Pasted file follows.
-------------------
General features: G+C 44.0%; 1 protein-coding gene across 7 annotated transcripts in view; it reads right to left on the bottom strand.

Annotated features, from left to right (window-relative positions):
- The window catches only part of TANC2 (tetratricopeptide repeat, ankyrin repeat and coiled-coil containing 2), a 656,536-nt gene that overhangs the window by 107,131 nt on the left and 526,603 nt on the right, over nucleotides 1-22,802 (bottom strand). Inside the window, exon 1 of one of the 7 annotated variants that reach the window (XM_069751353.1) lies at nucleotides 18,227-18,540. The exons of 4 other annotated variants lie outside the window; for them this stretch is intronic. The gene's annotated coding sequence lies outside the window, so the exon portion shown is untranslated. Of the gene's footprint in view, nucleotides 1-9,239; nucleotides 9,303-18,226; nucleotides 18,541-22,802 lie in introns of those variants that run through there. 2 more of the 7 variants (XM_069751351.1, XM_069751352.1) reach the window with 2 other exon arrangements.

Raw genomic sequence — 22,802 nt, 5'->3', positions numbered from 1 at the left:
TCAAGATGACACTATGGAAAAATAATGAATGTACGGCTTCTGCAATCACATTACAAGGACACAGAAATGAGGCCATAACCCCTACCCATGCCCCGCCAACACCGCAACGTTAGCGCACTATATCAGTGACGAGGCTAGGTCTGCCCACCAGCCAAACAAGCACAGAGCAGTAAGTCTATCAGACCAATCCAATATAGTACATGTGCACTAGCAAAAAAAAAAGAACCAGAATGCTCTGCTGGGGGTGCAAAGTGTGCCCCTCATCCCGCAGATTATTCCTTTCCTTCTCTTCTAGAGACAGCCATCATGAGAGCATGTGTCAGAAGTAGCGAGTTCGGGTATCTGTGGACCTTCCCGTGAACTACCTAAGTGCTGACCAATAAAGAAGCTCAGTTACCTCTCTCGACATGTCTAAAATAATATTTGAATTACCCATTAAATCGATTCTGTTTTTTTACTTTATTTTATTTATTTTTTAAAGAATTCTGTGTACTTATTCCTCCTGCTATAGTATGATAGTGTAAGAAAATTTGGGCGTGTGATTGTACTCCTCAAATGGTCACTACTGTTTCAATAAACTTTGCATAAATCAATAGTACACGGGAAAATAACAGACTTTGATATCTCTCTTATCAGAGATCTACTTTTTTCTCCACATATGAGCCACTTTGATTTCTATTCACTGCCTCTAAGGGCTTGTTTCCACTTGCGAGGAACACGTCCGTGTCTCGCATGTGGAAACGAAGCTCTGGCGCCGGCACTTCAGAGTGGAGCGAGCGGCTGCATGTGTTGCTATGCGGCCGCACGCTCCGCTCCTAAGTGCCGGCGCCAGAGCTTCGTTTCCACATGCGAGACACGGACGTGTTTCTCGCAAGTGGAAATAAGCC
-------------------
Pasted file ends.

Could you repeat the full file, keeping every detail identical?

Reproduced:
General features: G+C 44.0%; 1 protein-coding gene across 7 annotated transcripts in view; it reads right to left on the bottom strand.

Annotated features, from left to right (window-relative positions):
- The window catches only part of TANC2 (tetratricopeptide repeat, ankyrin repeat and coiled-coil containing 2), a 656,536-nt gene that overhangs the window by 107,131 nt on the left and 526,603 nt on the right, over nucleotides 1-22,802 (bottom strand). Inside the window, exon 1 of one of the 7 annotated variants that reach the window (XM_069751353.1) lies at nucleotides 18,227-18,540. The exons of 4 other annotated variants lie outside the window; for them this stretch is intronic. The gene's annotated coding sequence lies outside the window, so the exon portion shown is untranslated. Of the gene's footprint in view, nucleotides 1-9,239; nucleotides 9,303-18,226; nucleotides 18,541-22,802 lie in introns of those variants that run through there. 2 more of the 7 variants (XM_069751351.1, XM_069751352.1) reach the window with 2 other exon arrangements.

Raw genomic sequence — 22,802 nt, 5'->3', positions numbered from 1 at the left:
TCAAGATGACACTATGGAAAAATAATGAATGTACGGCTTCTGCAATCACATTACAAGGACACAGAAATGAGGCCATAACCCCTACCCATGCCCCGCCAACACCGCAACGTTAGCGCACTATATCAGTGACGAGGCTAGGTCTGCCCACCAGCCAAACAAGCACAGAGCAGTAAGTCTATCAGACCAATCCAATATAGTACATGTGCACTAGCAAAAAAAAAAGAACCAGAATGCTCTGCTGGGGGTGCAAAGTGTGCCCCTCATCCCGCAGATTATTCCTTTCCTTCTCTTCTAGAGACAGCCATCATGAGAGCATGTGTCAGAAGTAGCGAGTTCGGGTATCTGTGGACCTTCCCGTGAACTACCTAAGTGCTGACCAATAAAGAAGCTCAGTTACCTCTCTCGACATGTCTAAAATAATATTTGAATTACCCATTAAATCGATTCTGTTTTTTTACTTTATTTTATTTATTTTTTAAAGAATTCTGTGTACTTATTCCTCCTGCTATAGTATGATAGTGTAAGAAAATTTGGGCGTGTGATTGTACTCCTCAAATGGTCACTACTGTTTCAATAAACTTTGCATAAATCAATAGTACACGGGAAAATAACAGACTTTGATATCTCTCTTATCAGAGATCTACTTTTTTCTCCACATATGAGCCACTTTGATTTCTATTCACTGCCTCTAAGGGCTTGTTTCCACTTGCGAGGAACACGTCCGTGTCTCGCATGTGGAAACGAAGCTCTGGCGCCGGCACTTCAGAGTGGAGCGAGCGGCTGCATGTGTTGCTATGCGGCCGCACGCTCCGCTCCTAAGTGCCGGCGCCAGAGCTTCGTTTCCACATGCGAGACACGGACGTGTTTCTCGCAAGTGGAAATAAGCC